Application of a direct aerosol exposure system for the assessment of biological effects of cigarette smoke and novel tobacco product vapor on human bronchial epithelial cultures

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Abstract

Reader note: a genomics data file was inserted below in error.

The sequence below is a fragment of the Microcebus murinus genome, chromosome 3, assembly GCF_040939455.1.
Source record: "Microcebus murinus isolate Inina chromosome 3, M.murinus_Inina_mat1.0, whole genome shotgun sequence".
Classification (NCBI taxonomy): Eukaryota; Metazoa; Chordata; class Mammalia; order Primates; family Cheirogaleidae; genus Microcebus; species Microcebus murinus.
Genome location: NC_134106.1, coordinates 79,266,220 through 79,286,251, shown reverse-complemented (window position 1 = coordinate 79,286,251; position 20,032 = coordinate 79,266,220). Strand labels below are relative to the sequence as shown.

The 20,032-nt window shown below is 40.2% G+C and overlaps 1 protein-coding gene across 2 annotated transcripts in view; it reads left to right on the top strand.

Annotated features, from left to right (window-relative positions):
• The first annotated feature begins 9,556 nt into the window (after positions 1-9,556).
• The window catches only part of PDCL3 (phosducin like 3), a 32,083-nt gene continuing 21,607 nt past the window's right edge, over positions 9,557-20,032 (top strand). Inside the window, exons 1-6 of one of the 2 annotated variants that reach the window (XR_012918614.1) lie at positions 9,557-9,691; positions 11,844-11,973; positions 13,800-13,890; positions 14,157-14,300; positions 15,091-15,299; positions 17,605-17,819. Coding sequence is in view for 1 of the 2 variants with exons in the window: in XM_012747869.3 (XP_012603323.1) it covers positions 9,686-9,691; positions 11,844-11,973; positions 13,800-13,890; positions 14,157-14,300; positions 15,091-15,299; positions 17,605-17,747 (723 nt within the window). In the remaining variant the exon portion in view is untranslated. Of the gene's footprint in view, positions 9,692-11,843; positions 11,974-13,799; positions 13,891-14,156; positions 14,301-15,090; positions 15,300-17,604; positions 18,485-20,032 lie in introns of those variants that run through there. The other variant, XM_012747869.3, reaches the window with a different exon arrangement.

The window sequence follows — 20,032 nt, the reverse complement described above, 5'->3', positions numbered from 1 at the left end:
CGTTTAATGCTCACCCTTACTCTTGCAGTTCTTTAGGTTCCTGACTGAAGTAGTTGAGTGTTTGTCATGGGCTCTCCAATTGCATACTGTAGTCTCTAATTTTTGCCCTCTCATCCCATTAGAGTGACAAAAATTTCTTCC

Recent advancements in in vitro exposure systems and cell culture technology enable direct exposure to cigarette smoke (CS) of human organotypic bronchial epithelial cultures. MucilAir organotypic bronchial epithelial cultures were exposed, using a Vitrocell exposure system, to mainstream aerosols from the 3R4F cigarette or from a recently developed novel tobacco vapor product (NTV). The exposure aerosol dose was controlled by dilution flow and the number of products smoked; there were five exposure conditions for 3R4F smoke and three for NTV vapor. The amount of nicotine delivered to the tissues under each condition was analyzed and that of the total particulate matter (TPM) was estimated using nicotine data. The nicotine dose was similar for the two products at the highest dose, but the estimated TPM levels from the NTV were 3.7 times the levels from the 3R4F. Following 3R4F smoke exposure, a dose dependent increase was observed in cytotoxicity, cytokine secretion, and differential gene expression. However, no changes were detected in these endpoints following NTV vapor exposure, suggesting the biological effects of NTV vapor are lower than those of conventional combustible CS. Our study design, which includes collection of biological data and dosimetry data, is applicable to assessing novel tobacco products.

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